New trial aims to treat gastro-oesophageal cancers

The Royal Marsden is leading a major clinical trial to investigate the best treatment options for patients with gastro-oesophageal cancers

The Phase II PLATFORM trial aims to establish whether patients who have received chemotherapy will benefit from further ‘maintenance’ treatment, and whether liquid biopsies, using state-of-the-art technologies, can detect early signs of drug resistance.

The trial opened to recruitment at The Royal Marsden earlier this year and is anticipated to recruit 770 patients in up to 90 centres across the UK. Patients whose CT scans show disease stability or reduction following first-line chemotherapy will be randomly assigned to different maintenance treatment options, such as immunotherapy.

The study will also analyse tumour tissue in patients who provide consent for markers that may suggest whether they are likely to respond to treatment. Liquid biopsies will be assessed to see if drug resistance can also be identified from blood samples. This could prevent the overtreatment of patients for whom there is no perceived benefit and limit drug-related side-effects.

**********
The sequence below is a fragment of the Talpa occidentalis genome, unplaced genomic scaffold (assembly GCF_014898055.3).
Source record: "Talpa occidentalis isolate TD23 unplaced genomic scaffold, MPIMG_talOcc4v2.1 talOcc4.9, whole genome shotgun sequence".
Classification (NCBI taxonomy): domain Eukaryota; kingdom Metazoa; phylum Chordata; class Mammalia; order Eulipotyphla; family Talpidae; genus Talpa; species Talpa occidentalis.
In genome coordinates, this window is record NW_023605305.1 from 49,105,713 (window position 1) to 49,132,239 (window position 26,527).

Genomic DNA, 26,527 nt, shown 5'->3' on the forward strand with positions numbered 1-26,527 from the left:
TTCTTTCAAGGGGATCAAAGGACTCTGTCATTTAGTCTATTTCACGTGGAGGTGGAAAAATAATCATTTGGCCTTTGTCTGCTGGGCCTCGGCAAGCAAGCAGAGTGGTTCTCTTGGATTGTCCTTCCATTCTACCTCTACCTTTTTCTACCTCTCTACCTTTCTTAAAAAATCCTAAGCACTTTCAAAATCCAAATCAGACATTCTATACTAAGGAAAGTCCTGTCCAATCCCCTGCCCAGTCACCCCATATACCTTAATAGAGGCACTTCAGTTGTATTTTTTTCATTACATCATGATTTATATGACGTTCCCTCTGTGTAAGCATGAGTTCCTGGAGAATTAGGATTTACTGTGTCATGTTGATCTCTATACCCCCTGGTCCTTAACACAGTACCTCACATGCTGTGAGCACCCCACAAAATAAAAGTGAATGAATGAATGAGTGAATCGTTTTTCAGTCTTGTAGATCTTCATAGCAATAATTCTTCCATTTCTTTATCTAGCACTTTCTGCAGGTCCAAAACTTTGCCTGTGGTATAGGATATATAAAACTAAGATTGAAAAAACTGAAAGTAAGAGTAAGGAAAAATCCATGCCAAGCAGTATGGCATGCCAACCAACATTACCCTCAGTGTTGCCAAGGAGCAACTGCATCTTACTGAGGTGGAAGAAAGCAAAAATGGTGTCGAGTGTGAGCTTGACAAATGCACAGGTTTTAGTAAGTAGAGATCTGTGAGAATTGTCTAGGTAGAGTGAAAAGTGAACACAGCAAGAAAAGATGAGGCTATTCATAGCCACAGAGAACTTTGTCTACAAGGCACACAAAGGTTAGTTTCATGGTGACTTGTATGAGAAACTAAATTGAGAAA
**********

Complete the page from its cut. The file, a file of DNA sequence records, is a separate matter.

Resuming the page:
The trial protocol was developed by Chief Investigator Professor David Cunningham, Director of the BRC at The Royal Marsden and the ICR.

Professor Cunningham said: “This is one of the first global trials of its kind in this disease setting. There is a real need for more effective treatments, as the average survival rate for people with gastro-oesophageal cancers is just under one year with standard treatment. This is why this research is essential, and is one of the most significant pieces of research in the UK in this disease at the moment.”

Information on the optimal treatment of patients with oesophageal and gastric cancers is badly needed, given that they account for 7,701 and 4,758 deaths per year in the UK respectively, according to Cancer Research UK.

"This research is essential, and one of the most significant pieces of research in the UK in this disease at the moment”

Professor David Cunningham